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Old Sep 1, 2007, 6:11 AM   #11
NHL
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cmoy wrote:
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Hand held mycamera for this shot whileleaning outmy apartmentwindow :shock: I was very surprised I was able to get a decent shot w/o my tripod.
Why?
You're shooting @ 1/800s and this shutter speed would freeze anything!

-> I captured it @ 1/10s as more than 80% of my moon is covered by darkness to reveals the craters but you can notice the 'fuzziness' that jaykobe related to in the overexposed half part of my moon


What I've found when you're caught short without a tripod (or IS) to work well if you need to handhold at the slower shutter speeds are:
1. Rest the long tele on a trash can (they are everywhere) or park benches - This will work to sub seconds shutter-speed
2. Use a sequence burst (8 frame/s doesn't help here) the slower burst the better as camera shakes occur upon shutter activation and release - The middle frames are always steady as the initial transients are gone and you can throw away the remaining shots of when you let go of the shutter. I've use this technique sucessfully to many cavern tours (no trash cans here because of the narrow alleys :-)) for sub seconds shot as well...

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Old Sep 1, 2007, 7:26 AM   #12
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After I settled down I realized at 800 I wasn't going to get an movement. I was almost jumping up and down :? I use the trash can, car roof, light pole... when I'm in need of a tripod that's at home :-) What I always forget to do is use theburst setting :sad: I NEED to remember next time. Also, wish Icould've gotten closer :sad: Guess it's time to save for Canon's 1.4x extender :-)Thanks for the tips NHL!
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Old Sep 1, 2007, 8:15 AM   #13
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cmoy wrote:
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... Also, wish Icould've gotten closer :sad: Guess it's time to save for Canon's 1.4x extender :-)Thanks for the tips NHL!
I'm afraid you might need a little more than that...
My shot was already with a 300mm plus a 2X extender !!!
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Old Sep 1, 2007, 8:20 AM   #14
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:shock: I missed that in your post. I'll have to save a bit more :-)
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Old Sep 2, 2007, 12:10 AM   #15
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I'll put in 2 cents here. What I find that works as a good starting point for the full moon is 1/iso at f/16 so if you have iso 200 then use 1/200 at f/16 but, f/16 isn't needed so using f/4 you would use 1/6400. Use aperature priority and set the aperature to what you want. the meter can do the rest and then you can xperiment with different aperatures and shutter speeds in manual mode. Also remember if you're shooting a quarter moon (1/2 a full moon) you must adjust your settings accordingly as there is only 1/4 the amount of light. Autofocus doesn't always do well in this situation so manual focus would be better. Just remember to wear your glasses or have the correct diopter setting, otherwise you might have slightly out of focus results.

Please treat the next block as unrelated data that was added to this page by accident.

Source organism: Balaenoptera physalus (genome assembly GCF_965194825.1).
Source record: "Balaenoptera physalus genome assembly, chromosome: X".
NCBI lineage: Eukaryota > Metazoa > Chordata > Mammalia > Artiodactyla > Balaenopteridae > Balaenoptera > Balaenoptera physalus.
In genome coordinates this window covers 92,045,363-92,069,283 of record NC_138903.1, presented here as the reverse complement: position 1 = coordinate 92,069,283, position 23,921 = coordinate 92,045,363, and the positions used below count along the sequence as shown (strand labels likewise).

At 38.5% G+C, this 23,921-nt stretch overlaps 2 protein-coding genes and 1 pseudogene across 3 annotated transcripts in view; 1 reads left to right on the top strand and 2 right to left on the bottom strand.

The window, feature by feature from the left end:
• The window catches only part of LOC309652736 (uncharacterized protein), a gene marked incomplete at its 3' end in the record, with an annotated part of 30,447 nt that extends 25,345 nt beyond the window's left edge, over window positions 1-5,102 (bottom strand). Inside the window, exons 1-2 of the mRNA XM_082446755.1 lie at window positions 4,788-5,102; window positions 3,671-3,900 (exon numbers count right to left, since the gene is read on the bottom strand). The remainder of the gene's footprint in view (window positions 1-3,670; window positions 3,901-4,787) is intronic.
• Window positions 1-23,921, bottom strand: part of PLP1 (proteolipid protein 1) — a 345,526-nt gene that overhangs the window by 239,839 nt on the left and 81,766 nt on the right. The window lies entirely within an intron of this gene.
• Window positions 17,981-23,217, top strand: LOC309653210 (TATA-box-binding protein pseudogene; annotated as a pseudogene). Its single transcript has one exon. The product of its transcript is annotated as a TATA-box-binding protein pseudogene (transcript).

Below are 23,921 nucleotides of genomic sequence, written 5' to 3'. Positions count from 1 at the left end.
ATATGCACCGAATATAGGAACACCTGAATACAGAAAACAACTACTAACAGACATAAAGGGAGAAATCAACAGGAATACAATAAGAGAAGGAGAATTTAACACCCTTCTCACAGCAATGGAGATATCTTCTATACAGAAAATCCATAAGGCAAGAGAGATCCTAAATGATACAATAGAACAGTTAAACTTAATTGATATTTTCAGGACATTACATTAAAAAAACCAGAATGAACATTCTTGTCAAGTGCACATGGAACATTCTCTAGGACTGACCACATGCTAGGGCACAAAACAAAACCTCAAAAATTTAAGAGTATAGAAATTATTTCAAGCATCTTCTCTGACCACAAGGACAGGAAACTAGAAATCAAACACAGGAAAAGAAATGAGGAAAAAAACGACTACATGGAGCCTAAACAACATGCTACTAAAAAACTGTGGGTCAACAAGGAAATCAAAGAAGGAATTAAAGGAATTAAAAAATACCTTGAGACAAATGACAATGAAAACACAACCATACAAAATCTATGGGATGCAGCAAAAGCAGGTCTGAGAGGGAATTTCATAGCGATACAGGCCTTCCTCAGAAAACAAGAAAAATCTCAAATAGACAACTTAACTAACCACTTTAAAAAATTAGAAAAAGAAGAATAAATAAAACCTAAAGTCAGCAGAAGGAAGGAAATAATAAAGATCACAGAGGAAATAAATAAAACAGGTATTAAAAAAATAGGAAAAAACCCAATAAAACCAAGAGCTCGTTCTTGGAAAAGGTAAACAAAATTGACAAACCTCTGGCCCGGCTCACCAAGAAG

here's a gibbous phase shot I took a while ago at 1000mm f/8 1/125 iso 800 and leaning on my truck for support. f/8 was used as with my 500 mm f/4 and a 2x TC maximum aperature is f/8. It's quite apparent that my sensor needed a cleaning.

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Old Sep 2, 2007, 9:57 AM   #16
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WOW! Amazing shot Dennis!
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Old Sep 2, 2007, 7:11 PM   #17
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What a great freaking shot... HOLY SH*T
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Old Sep 3, 2007, 1:51 AM   #18
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thanx guys!!! but, the point was exposure and manual focus. this particular shot is obviously post processed. i.e. usm, contrast, etc. I don't know if the other shots here have any PP done. If not, then there's lots of detail in all of them to make some really fine pictures.

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Old Sep 3, 2007, 6:56 AM   #19
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djb wrote:
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... Also remember if you're shooting a quarter moon (1/2 a full moon) you must adjust your settings accordingly as there is only 1/4 the amount of light...
Dennis

Very nice details indeed!

I'm with you here as well, however I'm wondering whether the exposure on the brighter side of the moon has changed at all though when it's 1/2 obscured? As a result as we compensate for the lower average light hitting the camera the brighter parts of the moon tend to saturate, correct?
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Old Sep 3, 2007, 8:55 AM   #20
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NHL, actually you're correct in this case!! The moon at a 1/4 phase is still so bright compared to the background that it pretty much doesn't matter. Actually the distance and size doesn't matter here as the moon is at the same distance and is the same size. But, denerally speaking if a source of light at a constant size will follow the inverse of the square formula. At twice the distance the moon would look 1/2 the size (diameter) and would he size is 1/2 and the exposure becomes 4 of times as it would normally be. I was thinking of this and forgot the moon's distance hasn't changed. Don't expect too much from me at 2AM!!! :?

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